The Monkee’s Mickey Dolenz Sues FBI Over Band File

Mickey Dolenz

Mickey Dolenz
Photo: Matthew Eisman (Getty Images)

Who can blame an artist for wanting to know how their audience perceives them, especially when that audience includes undercover FBI informants? Mickey Dolenz, the last surviving member of the seminal ’60s rock band The Monkees, is suing the Federal Bureau of Investigation for access to files the agency kept on the band during the J. Edgar Hoover era. rolling stone reports.

In 2011, the FBI publicly shared a report under FOIA which confirmed that at least one undercover FBI informant attended the Monkees’ inaugural tour in 1967. According to this informant’s observations, the Monkees were accused of using “left-wing” subliminal messages during their broadcast as a means of influencing members of the public.

“During the concert, subliminal messages were depicted on the screen which, in the opinion of [informant’s name redacted], constituted a “left-wing intervention of a political character”, the report reads. “These posts and images were flashed of riots, Berkley, anti-American posts about the war in Vietnam, race riots in Selma, Alabama, and similar posts that had an unfavorable response[s] public. »

After seeing part of the lawsuit made public, Dolenz filed a FOIA request for whatever remains of the record — after the FBI failed to comply, he moved forward with the option to prosecute. The lawsuit states that it is “designed to obtain all records the FBI created and/or possessed on the Monkees as well as its individual members (with all records regarding the deceased members processed pursuant to the FOIA and the respect of Mr. Dolenz under the two PAs [the Privacy Act] and FOIA.

Dolenz, who is 77, has asked his lawyer Mark S. Zaid to file suit on his behalf – Zaid is a FOIA expert whose previous credits include defending the government whistleblower in the intervention scandal Donald Trump’s foreign election in 2019 in Ukraine. Perhaps even more importantly for his next case, Zaid has also been a self-proclaimed Monkees fan since childhood. He remembers meeting Dolenz through mutual friends and suggesting (jokingly) to find out if the FBI had a file on the group. The tantalizing seven-page 2011 revelation of the Monkees’ FBI dossier proved that Zaid’s hunch was too accurate.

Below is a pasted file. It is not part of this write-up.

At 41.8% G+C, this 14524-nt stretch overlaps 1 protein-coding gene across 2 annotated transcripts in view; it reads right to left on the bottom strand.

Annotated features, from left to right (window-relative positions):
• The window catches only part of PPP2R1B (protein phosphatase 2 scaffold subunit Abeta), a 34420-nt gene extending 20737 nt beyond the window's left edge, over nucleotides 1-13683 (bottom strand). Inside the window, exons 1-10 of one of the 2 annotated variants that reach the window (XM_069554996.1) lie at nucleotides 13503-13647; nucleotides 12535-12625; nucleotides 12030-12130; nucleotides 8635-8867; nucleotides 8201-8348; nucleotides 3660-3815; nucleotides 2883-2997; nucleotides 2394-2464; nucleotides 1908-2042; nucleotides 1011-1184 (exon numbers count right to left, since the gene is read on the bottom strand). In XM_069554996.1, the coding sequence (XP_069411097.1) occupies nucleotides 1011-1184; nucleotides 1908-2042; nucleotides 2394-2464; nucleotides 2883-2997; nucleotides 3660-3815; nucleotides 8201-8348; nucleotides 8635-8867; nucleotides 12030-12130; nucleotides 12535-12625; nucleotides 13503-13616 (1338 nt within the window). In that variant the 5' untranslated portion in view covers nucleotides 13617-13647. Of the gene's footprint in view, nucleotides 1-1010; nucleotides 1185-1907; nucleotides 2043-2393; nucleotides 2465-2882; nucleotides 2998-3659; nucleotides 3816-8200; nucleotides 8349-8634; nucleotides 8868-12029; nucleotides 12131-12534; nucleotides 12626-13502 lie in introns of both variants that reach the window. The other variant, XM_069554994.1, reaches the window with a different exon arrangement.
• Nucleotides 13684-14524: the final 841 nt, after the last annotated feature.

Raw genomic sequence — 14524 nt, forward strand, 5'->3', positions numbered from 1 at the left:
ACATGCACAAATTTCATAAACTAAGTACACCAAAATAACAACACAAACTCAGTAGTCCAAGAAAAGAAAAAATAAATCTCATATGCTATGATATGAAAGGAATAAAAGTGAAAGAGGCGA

“That just kind of reinforced for me that there was actually something here,” Zaid says of the portion of the FBI informant/Monkees’ concert attendee’s report that is available to the public. “It’s not just a fishing expedition. I mean, we’re still fishing, but we know there’s fish in the water.”

He continues: “The Monkees reflected, especially in their later years with projects like [their 1968 art house movie] Head, a counter-culture of what institutional authority was at the time. And [J. Edgar] Hoover’s FBI, in the 60s in particular, were infamous for policing the counterculture whether they committed illegal actions or not.

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